Microsoft has a market share of only five per cent in the global smartphone market, according to research firm Gartner, compared with nine per cent a year ago.

Google’s Android system has a 17 per cent market share, jumping from only two per cent a year ago.

The market for multi-feature phones that allow users to email, surf the web and play games, as well as have access to music and video, is set to expand massively.

Gartner expects almost 270million smartphones to be sold around the world this year, up 56 per cent from last year.

In comparison, Gartner expects only a 19 per cent increase in worldwide PC sales to 368 million units this year.

Microsoft shares were up five cents at $24.62 on the Nasdaq this morning. AT&T shares were up 18 cents at $28.40 on the New York Stock Exchange.

But Microsoft has hurdles to overcome.

In the second quarter, Windows Mobile, Microsoft’s existing phone system, accounted for only about five per cent of smart phones sold worldwide, compared with 41 per cent for Nokia’s Symbian system, 18 per cent for Research in Motion’s BlackBerry phones, 17 per cent for Android and 14 per cent for iPhone.

The iPhone and Android are popular in part because of the tens of thousands of tiny applications – or ‘apps’ – made by outside software developers.

But those developers may not want to devote the resources to build programs for another smart phone system until it gains traction with users.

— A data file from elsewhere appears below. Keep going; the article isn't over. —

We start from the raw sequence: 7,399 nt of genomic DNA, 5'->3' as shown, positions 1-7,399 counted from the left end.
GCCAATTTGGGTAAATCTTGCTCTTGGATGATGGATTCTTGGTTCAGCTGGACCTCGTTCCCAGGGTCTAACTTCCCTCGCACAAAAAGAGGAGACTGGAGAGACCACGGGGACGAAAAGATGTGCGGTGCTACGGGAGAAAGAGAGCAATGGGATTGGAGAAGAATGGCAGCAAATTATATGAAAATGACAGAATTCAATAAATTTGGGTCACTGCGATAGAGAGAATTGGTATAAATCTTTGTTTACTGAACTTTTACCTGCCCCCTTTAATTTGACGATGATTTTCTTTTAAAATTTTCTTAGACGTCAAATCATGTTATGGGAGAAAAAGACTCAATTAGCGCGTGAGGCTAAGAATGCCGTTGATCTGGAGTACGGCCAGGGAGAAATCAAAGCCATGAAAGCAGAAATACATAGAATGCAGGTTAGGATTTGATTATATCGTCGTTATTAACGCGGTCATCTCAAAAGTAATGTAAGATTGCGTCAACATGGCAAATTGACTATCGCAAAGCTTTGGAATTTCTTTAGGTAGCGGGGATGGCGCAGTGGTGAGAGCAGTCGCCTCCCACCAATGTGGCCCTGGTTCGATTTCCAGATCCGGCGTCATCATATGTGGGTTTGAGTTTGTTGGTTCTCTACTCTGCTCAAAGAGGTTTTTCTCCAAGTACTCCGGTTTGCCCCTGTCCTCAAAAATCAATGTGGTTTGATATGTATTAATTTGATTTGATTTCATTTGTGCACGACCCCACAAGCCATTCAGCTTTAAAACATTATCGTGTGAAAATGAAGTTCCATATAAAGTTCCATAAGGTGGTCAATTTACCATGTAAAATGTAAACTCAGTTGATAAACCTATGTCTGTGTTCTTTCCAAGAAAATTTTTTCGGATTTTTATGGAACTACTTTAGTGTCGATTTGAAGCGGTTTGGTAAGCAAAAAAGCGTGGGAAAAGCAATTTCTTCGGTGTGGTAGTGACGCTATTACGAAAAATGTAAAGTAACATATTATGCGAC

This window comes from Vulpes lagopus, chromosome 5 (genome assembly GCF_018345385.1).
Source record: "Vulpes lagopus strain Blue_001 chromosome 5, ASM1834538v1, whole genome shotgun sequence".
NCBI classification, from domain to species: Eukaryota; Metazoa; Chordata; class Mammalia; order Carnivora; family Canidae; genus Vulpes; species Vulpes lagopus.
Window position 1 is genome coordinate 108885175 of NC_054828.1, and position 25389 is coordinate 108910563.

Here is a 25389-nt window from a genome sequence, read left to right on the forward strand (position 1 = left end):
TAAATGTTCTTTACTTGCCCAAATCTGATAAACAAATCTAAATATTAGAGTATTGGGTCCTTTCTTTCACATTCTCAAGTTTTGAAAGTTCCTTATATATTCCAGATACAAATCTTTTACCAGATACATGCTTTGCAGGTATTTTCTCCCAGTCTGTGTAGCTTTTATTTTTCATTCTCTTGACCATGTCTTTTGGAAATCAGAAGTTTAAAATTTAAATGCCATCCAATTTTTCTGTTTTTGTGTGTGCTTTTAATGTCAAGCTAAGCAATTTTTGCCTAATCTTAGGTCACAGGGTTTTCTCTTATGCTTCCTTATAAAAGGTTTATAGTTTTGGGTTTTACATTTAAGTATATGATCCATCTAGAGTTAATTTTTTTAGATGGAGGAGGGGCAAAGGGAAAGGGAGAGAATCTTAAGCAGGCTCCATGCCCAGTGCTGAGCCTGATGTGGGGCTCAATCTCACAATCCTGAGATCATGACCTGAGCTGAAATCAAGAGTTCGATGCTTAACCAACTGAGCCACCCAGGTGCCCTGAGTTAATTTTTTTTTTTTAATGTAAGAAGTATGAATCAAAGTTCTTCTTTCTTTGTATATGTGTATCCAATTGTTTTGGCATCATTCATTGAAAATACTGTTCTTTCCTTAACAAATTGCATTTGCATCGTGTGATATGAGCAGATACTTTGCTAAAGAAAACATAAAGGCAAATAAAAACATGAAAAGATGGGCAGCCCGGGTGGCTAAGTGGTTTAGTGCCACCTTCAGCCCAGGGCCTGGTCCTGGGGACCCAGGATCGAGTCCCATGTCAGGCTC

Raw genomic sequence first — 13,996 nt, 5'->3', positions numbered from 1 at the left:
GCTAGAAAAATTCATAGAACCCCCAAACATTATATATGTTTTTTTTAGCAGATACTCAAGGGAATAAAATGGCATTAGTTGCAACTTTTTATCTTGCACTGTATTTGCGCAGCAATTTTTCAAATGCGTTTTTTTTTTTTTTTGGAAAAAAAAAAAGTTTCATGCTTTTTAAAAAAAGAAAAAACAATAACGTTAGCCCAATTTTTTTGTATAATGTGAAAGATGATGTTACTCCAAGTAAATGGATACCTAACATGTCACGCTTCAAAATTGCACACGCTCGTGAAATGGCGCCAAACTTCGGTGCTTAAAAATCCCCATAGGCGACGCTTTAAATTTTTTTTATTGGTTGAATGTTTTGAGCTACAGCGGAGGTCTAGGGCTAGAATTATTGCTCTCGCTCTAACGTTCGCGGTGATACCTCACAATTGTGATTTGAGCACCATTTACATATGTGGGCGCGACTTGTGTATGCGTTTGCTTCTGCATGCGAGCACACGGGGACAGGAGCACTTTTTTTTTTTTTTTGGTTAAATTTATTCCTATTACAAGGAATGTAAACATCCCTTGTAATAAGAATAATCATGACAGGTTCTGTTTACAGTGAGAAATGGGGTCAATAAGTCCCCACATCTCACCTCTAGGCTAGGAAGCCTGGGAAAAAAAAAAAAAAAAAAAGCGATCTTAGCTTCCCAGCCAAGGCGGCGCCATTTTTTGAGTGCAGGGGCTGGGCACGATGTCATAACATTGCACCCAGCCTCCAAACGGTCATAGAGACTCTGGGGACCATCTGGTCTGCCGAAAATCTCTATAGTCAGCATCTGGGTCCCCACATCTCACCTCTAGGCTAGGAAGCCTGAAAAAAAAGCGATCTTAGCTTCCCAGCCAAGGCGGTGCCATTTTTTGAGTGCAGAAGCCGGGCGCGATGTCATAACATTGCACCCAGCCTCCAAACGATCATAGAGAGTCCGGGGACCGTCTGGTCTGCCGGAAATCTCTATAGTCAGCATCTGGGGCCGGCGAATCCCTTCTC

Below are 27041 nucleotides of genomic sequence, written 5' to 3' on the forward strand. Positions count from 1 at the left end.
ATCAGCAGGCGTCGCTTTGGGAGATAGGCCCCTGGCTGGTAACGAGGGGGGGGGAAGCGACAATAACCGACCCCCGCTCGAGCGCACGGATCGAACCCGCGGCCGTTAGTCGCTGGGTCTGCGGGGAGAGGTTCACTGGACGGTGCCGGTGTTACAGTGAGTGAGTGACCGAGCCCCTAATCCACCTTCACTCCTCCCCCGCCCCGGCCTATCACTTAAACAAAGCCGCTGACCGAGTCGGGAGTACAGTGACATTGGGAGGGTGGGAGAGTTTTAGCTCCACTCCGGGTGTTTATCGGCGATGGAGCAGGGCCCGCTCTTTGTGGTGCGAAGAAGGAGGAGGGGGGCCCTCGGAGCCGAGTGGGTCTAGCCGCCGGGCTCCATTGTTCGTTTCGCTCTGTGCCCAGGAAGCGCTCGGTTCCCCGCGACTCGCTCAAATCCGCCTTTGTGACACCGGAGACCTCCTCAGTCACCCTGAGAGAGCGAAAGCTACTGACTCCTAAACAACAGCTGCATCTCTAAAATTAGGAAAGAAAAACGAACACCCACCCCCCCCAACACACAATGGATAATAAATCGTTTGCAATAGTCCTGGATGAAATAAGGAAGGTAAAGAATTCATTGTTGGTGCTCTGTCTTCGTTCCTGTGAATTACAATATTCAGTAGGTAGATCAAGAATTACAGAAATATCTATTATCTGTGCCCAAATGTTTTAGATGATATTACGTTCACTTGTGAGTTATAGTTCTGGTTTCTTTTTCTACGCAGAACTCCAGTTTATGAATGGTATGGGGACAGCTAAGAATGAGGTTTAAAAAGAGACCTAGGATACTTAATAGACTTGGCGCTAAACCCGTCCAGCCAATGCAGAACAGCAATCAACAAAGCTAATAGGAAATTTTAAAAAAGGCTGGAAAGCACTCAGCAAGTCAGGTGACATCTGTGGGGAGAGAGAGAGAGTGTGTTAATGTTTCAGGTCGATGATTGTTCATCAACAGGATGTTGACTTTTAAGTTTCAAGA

In the past, Microsoft focused narrowly on building phone software, giving handset makers and wireless carriers lots of leeway to adapt and customise their products.

In the wake of the iPhone’s phenomenal success, Microsoft has adjusted its strategy, retaining more control over the way the phones look and work.

The iPhone prompted a generation of lookalike smart phones, with screens filled with tiny square icons representing each program.

Microsoft has tried to avoid an icon-intensive copy, instead relying more on clickable words and images generated by content.

For example, a weather program might show a constantly updated snapshot of weather conditions, while photo or music libraries would be represented by a recent snapshot or the cover of the last album played on the device.

Windows Phone 7 borrows its aesthetic from the company’s Zune media players, and the entertainment ‘hub’ on the phone is based on the Zune the same way the music on the iPhone is filed under the ‘iPod’ section.

Many other Microsoft programs and services come built in on the new phones – there’s a mobile version of the Bing search engine, for example, and a games ‘hub’ that can connect to Xbox Live, Microsoft’s online gaming community.

First human stem cell test begins

Posted by arnon_k On October - 12 - 2010 ADD COMMENTS

Doctors have started a landmark clinical trial to use embryonic human stem cells to treat a man’s spinal injury.

Doctors at a special spinal cord and brain injury clinic in the United States have begun treating the first person admitted into a landmark clinical trial to study the use of embryonic human stem cells to cure serious diseases and repair devastating injuries.

The man, whose personal information is being kept confidential, was enrolled at the Shepherd Center in Atlanta, Georgia, on Monday, according to a press release from the Geron Corporation, which won approval from the US Food and Drug Administration (FDA) in 2009 to begin the trial.

The Phase I trial, as it is called, will involve only eight patients and is not meant to see if the stem cells “cure” the volunteers, only that they do no harm.

The use of embryonic stem cells from unborn fetuses is controversial, especially in the United States, where it has prompted lawsuits against the government. Opponents, notably religious conservatives, believe it is unethical to use the genetic material of unborn children.